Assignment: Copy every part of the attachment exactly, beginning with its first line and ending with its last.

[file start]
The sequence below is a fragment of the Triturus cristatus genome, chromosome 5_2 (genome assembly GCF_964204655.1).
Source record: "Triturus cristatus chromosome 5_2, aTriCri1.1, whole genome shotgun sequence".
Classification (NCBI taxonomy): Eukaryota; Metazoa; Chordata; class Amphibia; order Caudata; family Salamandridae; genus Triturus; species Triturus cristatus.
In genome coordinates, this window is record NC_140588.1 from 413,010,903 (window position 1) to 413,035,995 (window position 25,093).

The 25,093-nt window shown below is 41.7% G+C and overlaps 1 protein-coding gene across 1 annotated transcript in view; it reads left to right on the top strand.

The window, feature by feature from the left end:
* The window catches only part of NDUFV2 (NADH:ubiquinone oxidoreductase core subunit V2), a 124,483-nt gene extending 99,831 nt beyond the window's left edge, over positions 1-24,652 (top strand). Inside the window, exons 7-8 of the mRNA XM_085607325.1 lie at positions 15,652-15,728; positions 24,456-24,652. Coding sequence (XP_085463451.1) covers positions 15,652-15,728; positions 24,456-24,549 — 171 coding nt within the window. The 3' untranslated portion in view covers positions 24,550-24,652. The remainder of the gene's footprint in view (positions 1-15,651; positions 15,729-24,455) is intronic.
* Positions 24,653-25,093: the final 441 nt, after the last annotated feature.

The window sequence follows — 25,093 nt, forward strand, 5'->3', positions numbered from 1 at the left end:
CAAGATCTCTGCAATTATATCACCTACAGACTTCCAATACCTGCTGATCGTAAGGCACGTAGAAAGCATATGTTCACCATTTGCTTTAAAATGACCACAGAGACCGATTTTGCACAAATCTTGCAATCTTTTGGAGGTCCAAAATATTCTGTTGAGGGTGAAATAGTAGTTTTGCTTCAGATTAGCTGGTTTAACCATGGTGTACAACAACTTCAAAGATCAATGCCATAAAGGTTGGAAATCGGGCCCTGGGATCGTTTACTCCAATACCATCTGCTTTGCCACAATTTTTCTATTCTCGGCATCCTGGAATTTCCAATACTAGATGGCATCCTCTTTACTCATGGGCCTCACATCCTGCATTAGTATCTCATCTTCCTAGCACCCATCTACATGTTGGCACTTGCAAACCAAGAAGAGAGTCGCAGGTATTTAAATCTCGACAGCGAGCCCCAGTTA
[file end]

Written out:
The sequence below is a fragment of the Triturus cristatus genome, chromosome 5_2 (genome assembly GCF_964204655.1).
Source record: "Triturus cristatus chromosome 5_2, aTriCri1.1, whole genome shotgun sequence".
Classification (NCBI taxonomy): Eukaryota; Metazoa; Chordata; class Amphibia; order Caudata; family Salamandridae; genus Triturus; species Triturus cristatus.
In genome coordinates, this window is record NC_140588.1 from 413,010,903 (window position 1) to 413,035,995 (window position 25,093).

The 25,093-nt window shown below is 41.7% G+C and overlaps 1 protein-coding gene across 1 annotated transcript in view; it reads left to right on the top strand.

The window, feature by feature from the left end:
* The window catches only part of NDUFV2 (NADH:ubiquinone oxidoreductase core subunit V2), a 124,483-nt gene extending 99,831 nt beyond the window's left edge, over positions 1-24,652 (top strand). Inside the window, exons 7-8 of the mRNA XM_085607325.1 lie at positions 15,652-15,728; positions 24,456-24,652. Coding sequence (XP_085463451.1) covers positions 15,652-15,728; positions 24,456-24,549 — 171 coding nt within the window. The 3' untranslated portion in view covers positions 24,550-24,652. The remainder of the gene's footprint in view (positions 1-15,651; positions 15,729-24,455) is intronic.
* Positions 24,653-25,093: the final 441 nt, after the last annotated feature.

The window sequence follows — 25,093 nt, forward strand, 5'->3', positions numbered from 1 at the left end:
CAAGATCTCTGCAATTATATCACCTACAGACTTCCAATACCTGCTGATCGTAAGGCACGTAGAAAGCATATGTTCACCATTTGCTTTAAAATGACCACAGAGACCGATTTTGCACAAATCTTGCAATCTTTTGGAGGTCCAAAATATTCTGTTGAGGGTGAAATAGTAGTTTTGCTTCAGATTAGCTGGTTTAACCATGGTGTACAACAACTTCAAAGATCAATGCCATAAAGGTTGGAAATCGGGCCCTGGGATCGTTTACTCCAATACCATCTGCTTTGCCACAATTTTTCTATTCTCGGCATCCTGGAATTTCCAATACTAGATGGCATCCTCTTTACTCATGGGCCTCACATCCTGCATTAGTATCTCATCTTCCTAGCACCCATCTACATGTTGGCACTTGCAAACCAAGAAGAGAGTCGCAGGTATTTAAATCTCGACAGCGAGCCCCAGTTA